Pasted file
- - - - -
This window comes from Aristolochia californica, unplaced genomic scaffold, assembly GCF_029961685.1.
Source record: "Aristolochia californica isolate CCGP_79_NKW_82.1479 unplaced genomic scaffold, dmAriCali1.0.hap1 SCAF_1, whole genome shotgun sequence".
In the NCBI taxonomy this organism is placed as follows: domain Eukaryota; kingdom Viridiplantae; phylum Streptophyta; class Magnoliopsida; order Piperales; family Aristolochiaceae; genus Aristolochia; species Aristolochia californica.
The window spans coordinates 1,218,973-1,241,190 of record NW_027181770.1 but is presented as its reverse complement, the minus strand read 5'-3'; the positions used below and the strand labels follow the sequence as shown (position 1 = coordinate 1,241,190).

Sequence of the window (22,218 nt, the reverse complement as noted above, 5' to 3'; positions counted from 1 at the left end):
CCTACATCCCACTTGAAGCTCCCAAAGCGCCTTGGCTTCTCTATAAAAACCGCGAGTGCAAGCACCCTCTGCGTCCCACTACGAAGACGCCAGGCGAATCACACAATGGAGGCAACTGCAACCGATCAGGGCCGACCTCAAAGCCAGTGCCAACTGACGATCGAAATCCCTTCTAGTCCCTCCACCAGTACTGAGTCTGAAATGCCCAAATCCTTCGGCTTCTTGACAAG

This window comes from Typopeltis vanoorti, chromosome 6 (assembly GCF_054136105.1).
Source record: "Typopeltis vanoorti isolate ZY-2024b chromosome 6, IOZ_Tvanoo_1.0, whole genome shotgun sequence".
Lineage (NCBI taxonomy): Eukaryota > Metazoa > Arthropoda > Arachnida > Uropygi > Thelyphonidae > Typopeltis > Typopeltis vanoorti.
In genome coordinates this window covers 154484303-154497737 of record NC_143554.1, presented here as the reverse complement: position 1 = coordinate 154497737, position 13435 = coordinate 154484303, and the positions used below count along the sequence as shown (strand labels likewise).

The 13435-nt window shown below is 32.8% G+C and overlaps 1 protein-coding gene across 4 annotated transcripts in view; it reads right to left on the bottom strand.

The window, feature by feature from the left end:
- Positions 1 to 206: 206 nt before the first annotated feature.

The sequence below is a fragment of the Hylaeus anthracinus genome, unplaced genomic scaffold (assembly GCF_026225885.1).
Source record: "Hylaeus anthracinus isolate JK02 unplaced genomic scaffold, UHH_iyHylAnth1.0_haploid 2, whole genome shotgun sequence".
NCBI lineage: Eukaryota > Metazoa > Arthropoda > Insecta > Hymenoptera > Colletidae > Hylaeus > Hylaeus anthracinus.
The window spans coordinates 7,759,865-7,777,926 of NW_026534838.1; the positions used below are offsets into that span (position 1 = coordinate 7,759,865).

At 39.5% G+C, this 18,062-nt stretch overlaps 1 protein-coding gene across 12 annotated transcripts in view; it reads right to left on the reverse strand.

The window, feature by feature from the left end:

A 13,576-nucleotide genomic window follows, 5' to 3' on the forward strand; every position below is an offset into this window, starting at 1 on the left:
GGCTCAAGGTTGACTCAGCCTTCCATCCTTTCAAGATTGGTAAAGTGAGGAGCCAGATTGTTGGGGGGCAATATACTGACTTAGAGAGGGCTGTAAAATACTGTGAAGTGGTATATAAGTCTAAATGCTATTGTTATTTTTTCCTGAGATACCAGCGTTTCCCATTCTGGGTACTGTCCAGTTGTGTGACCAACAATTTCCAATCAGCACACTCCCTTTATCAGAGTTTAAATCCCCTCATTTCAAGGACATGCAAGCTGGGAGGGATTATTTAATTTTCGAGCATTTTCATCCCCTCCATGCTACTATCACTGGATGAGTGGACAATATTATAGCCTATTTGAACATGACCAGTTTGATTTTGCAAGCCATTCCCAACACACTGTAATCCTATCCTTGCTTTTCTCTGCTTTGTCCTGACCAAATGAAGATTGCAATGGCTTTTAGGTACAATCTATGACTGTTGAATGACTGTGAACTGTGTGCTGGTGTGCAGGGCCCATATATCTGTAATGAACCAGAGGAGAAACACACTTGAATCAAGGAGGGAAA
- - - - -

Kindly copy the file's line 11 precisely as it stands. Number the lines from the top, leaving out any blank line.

The 13435-nt window shown below is 32.8% G+C and overlaps 1 protein-coding gene across 4 annotated transcripts in view; it reads right to left on the bottom strand.